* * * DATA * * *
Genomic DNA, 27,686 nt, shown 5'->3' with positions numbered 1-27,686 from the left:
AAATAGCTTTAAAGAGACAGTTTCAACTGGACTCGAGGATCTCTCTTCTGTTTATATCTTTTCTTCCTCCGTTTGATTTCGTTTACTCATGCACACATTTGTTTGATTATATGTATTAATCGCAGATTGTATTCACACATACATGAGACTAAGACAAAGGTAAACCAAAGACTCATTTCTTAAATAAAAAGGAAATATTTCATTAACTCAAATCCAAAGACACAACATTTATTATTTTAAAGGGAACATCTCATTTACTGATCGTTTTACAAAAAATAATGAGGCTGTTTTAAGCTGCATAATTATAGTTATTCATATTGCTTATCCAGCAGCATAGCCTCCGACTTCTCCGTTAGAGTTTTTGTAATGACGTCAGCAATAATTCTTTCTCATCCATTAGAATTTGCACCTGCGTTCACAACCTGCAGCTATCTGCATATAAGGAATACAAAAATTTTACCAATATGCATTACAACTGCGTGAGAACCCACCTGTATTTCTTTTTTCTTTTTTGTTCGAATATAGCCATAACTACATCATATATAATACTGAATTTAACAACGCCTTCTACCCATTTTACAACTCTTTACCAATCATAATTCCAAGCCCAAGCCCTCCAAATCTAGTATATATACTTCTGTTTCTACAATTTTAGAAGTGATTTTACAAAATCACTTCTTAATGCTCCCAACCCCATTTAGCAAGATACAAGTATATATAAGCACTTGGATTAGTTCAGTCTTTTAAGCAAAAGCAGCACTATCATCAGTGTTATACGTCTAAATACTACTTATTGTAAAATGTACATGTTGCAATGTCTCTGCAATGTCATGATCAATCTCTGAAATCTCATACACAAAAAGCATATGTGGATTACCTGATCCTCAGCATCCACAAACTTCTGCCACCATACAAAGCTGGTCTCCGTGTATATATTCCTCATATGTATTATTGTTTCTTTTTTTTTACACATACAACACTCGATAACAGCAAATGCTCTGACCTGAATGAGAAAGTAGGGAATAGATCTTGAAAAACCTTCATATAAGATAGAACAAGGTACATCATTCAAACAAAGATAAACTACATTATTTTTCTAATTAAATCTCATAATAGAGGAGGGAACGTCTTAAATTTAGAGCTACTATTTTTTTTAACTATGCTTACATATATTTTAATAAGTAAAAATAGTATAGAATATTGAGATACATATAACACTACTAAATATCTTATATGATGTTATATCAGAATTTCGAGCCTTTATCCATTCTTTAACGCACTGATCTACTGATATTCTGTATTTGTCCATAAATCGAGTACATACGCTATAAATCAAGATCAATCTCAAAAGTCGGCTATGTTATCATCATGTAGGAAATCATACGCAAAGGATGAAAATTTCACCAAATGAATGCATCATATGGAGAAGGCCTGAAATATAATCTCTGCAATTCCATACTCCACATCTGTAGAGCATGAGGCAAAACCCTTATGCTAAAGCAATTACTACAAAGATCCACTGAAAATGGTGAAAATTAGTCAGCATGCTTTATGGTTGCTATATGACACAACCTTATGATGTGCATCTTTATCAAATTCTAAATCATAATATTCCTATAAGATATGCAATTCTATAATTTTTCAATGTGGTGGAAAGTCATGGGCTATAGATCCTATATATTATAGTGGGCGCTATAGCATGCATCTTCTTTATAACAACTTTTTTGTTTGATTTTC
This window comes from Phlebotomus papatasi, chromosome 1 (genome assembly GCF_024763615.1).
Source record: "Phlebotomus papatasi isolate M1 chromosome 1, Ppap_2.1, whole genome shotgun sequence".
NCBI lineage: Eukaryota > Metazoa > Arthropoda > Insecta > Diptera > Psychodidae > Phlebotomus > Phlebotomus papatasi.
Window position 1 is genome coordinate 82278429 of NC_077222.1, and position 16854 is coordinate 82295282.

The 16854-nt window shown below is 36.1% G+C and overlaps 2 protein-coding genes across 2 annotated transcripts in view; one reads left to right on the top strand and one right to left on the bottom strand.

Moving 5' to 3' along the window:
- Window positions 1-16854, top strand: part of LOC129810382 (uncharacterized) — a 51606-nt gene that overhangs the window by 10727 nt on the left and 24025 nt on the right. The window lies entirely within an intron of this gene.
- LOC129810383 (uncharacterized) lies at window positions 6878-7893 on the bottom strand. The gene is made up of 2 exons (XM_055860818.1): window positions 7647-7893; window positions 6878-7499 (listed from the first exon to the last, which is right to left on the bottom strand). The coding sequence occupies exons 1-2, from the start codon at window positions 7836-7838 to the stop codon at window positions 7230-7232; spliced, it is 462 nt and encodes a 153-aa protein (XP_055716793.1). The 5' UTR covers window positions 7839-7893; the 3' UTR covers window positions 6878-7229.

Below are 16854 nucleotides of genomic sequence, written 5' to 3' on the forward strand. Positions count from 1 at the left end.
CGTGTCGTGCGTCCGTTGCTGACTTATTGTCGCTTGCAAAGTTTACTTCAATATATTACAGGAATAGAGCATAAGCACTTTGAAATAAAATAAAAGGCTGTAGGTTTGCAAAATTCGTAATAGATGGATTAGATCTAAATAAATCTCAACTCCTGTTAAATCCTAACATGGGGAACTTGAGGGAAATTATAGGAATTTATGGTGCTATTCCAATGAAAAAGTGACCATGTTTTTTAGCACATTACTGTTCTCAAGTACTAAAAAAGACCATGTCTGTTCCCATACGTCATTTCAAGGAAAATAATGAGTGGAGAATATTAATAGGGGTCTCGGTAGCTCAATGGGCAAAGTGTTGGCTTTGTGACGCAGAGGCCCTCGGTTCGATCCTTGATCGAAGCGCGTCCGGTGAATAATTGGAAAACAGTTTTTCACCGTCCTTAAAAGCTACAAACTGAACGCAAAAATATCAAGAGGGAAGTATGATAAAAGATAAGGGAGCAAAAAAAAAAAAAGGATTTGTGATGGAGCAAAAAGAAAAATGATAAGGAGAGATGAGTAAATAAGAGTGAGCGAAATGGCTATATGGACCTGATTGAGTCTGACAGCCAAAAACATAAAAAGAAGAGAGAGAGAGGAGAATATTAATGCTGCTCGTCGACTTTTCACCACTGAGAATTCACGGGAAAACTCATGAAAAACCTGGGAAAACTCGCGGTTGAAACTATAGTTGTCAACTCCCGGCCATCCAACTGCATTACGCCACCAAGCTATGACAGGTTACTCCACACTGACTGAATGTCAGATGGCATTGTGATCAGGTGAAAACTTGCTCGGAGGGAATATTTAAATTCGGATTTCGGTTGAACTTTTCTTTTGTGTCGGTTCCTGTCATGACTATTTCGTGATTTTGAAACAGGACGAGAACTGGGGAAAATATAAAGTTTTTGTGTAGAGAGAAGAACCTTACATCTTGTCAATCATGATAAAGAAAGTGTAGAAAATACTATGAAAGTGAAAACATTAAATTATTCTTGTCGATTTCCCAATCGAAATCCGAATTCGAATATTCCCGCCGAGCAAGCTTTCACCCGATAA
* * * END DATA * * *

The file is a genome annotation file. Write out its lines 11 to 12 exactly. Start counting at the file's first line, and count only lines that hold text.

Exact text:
Below are 16854 nucleotides of genomic sequence, written 5' to 3' on the forward strand. Positions count from 1 at the left end.
CGTGTCGTGCGTCCGTTGCTGACTTATTGTCGCTTGCAAAGTTTACTTCAATATATTACAGGAATAGAGCATAAGCACTTTGAAATAAAATAAAAGGCTGTAGGTTTGCAAAATTCGTAATAGATGGATTAGATCTAAATAAATCTCAACTCCTGTTAAATCCTAACATGGGGAACTTGAGGGAAATTATAGGAATTTATGGTGCTATTCCAATGAAAAAGTGACCATGTTTTTTAGCACATTACTGTTCTCAAGTACTAAAAAAGACCATGTCTGTTCCCATACGTCATTTCAAGGAAAATAATGAGTGGAGAATATTAATAGGGGTCTCGGTAGCTCAATGGGCAAAGTGTTGGCTTTGTGACGCAGAGGCCCTCGGTTCGATCCTTGATCGAAGCGCGTCCGGTGAATAATTGGAAAACAGTTTTTCACCGTCCTTAAAAGCTACAAACTGAACGCAAAAATATCAAGAGGGAAGTATGATAAAAGATAAGGGAGCAAAAAAAAAAAAAGGATTTGTGATGGAGCAAAAAGAAAAATGATAAGGAGAGATGAGTAAATAAGAGTGAGCGAAATGGCTATATGGACCTGATTGAGTCTGACAGCCAAAAACATAAAAAGAAGAGAGAGAGAGGAGAATATTAATGCTGCTCGTCGACTTTTCACCACTGAGAATTCACGGGAAAACTCATGAAAAACCTGGGAAAACTCGCGGTTGAAACTATAGTTGTCAACTCCCGGCCATCCAACTGCATTACGCCACCAAGCTATGACAGGTTACTCCACACTGACTGAATGTCAGATGGCATTGTGATCAGGTGAAAACTTGCTCGGAGGGAATATTTAAATTCGGATTTCGGTTGAACTTTTCTTTTGTGTCGGTTCCTGTCATGACTATTTCGTGATTTTGAAACAGGACGAGAACTGGGGAAAATATAAAGTTTTTGTGTAGAGAGAAGAACCTTACATCTTGTCAATCATGATAAAGAAAGTGTAGAAAATACTATGAAAGTGAAAACATTAAATTATTCTTGTCGATTTCCCAATCGAAATCCGAATTCGAATATTCCCGCCGAGCAAGCTTTCACCCGATAA